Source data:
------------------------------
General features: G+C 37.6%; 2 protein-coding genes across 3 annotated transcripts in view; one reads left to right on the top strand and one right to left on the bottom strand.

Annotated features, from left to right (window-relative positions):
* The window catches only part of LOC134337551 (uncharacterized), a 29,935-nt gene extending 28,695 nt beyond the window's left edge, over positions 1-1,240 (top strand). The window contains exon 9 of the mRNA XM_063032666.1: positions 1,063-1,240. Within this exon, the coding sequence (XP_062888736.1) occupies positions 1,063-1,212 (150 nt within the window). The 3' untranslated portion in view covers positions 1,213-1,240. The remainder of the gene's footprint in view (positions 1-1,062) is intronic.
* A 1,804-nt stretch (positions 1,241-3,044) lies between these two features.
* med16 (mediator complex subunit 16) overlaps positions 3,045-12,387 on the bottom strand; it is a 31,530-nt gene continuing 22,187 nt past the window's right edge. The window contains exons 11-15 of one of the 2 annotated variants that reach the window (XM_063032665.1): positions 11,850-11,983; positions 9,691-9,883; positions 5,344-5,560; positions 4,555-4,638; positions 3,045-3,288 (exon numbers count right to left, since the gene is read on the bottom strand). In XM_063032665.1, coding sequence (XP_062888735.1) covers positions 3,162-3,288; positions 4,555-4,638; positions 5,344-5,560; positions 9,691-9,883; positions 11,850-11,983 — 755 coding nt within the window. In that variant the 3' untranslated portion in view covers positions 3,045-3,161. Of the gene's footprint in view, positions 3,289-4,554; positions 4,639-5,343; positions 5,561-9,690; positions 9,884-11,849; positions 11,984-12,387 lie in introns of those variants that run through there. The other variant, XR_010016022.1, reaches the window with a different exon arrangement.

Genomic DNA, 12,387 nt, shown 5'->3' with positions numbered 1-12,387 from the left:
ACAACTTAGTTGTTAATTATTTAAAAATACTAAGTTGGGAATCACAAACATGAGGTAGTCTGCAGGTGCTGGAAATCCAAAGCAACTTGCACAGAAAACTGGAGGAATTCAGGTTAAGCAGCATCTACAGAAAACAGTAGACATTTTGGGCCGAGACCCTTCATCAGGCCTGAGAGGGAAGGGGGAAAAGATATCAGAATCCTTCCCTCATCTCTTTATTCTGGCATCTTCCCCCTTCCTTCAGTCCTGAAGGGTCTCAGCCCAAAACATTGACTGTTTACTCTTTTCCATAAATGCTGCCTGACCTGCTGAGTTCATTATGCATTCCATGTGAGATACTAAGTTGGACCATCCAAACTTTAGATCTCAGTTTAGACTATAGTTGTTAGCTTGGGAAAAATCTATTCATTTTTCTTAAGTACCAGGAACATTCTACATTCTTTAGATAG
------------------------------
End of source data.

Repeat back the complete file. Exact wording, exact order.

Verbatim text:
General features: G+C 37.6%; 2 protein-coding genes across 3 annotated transcripts in view; one reads left to right on the top strand and one right to left on the bottom strand.

Annotated features, from left to right (window-relative positions):
* The window catches only part of LOC134337551 (uncharacterized), a 29,935-nt gene extending 28,695 nt beyond the window's left edge, over positions 1-1,240 (top strand). The window contains exon 9 of the mRNA XM_063032666.1: positions 1,063-1,240. Within this exon, the coding sequence (XP_062888736.1) occupies positions 1,063-1,212 (150 nt within the window). The 3' untranslated portion in view covers positions 1,213-1,240. The remainder of the gene's footprint in view (positions 1-1,062) is intronic.
* A 1,804-nt stretch (positions 1,241-3,044) lies between these two features.
* med16 (mediator complex subunit 16) overlaps positions 3,045-12,387 on the bottom strand; it is a 31,530-nt gene continuing 22,187 nt past the window's right edge. The window contains exons 11-15 of one of the 2 annotated variants that reach the window (XM_063032665.1): positions 11,850-11,983; positions 9,691-9,883; positions 5,344-5,560; positions 4,555-4,638; positions 3,045-3,288 (exon numbers count right to left, since the gene is read on the bottom strand). In XM_063032665.1, coding sequence (XP_062888735.1) covers positions 3,162-3,288; positions 4,555-4,638; positions 5,344-5,560; positions 9,691-9,883; positions 11,850-11,983 — 755 coding nt within the window. In that variant the 3' untranslated portion in view covers positions 3,045-3,161. Of the gene's footprint in view, positions 3,289-4,554; positions 4,639-5,343; positions 5,561-9,690; positions 9,884-11,849; positions 11,984-12,387 lie in introns of those variants that run through there. The other variant, XR_010016022.1, reaches the window with a different exon arrangement.

Genomic DNA, 12,387 nt, shown 5'->3' with positions numbered 1-12,387 from the left:
ACAACTTAGTTGTTAATTATTTAAAAATACTAAGTTGGGAATCACAAACATGAGGTAGTCTGCAGGTGCTGGAAATCCAAAGCAACTTGCACAGAAAACTGGAGGAATTCAGGTTAAGCAGCATCTACAGAAAACAGTAGACATTTTGGGCCGAGACCCTTCATCAGGCCTGAGAGGGAAGGGGGAAAAGATATCAGAATCCTTCCCTCATCTCTTTATTCTGGCATCTTCCCCCTTCCTTCAGTCCTGAAGGGTCTCAGCCCAAAACATTGACTGTTTACTCTTTTCCATAAATGCTGCCTGACCTGCTGAGTTCATTATGCATTCCATGTGAGATACTAAGTTGGACCATCCAAACTTTAGATCTCAGTTTAGACTATAGTTGTTAGCTTGGGAAAAATCTATTCATTTTTCTTAAGTACCAGGAACATTCTACATTCTTTAGATAG